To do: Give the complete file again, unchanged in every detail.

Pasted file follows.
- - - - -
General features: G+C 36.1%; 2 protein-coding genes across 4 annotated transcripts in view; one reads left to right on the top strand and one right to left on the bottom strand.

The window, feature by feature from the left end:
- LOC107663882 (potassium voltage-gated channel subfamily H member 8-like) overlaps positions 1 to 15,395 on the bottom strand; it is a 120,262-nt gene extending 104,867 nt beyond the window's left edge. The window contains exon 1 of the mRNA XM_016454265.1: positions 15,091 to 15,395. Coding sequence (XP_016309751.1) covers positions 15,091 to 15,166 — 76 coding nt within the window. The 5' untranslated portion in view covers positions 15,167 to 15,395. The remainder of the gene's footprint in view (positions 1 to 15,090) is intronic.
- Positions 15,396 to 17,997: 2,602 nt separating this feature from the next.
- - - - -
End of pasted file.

General features: G+C 36.1%; 2 protein-coding genes across 4 annotated transcripts in view; one reads left to right on the top strand and one right to left on the bottom strand.

The window, feature by feature from the left end:
- LOC107663882 (potassium voltage-gated channel subfamily H member 8-like) overlaps positions 1 to 15,395 on the bottom strand; it is a 120,262-nt gene extending 104,867 nt beyond the window's left edge. The window contains exon 1 of the mRNA XM_016454265.1: positions 15,091 to 15,395. Coding sequence (XP_016309751.1) covers positions 15,091 to 15,166 — 76 coding nt within the window. The 5' untranslated portion in view covers positions 15,167 to 15,395. The remainder of the gene's footprint in view (positions 1 to 15,090) is intronic.
- Positions 15,396 to 17,997: 2,602 nt separating this feature from the next.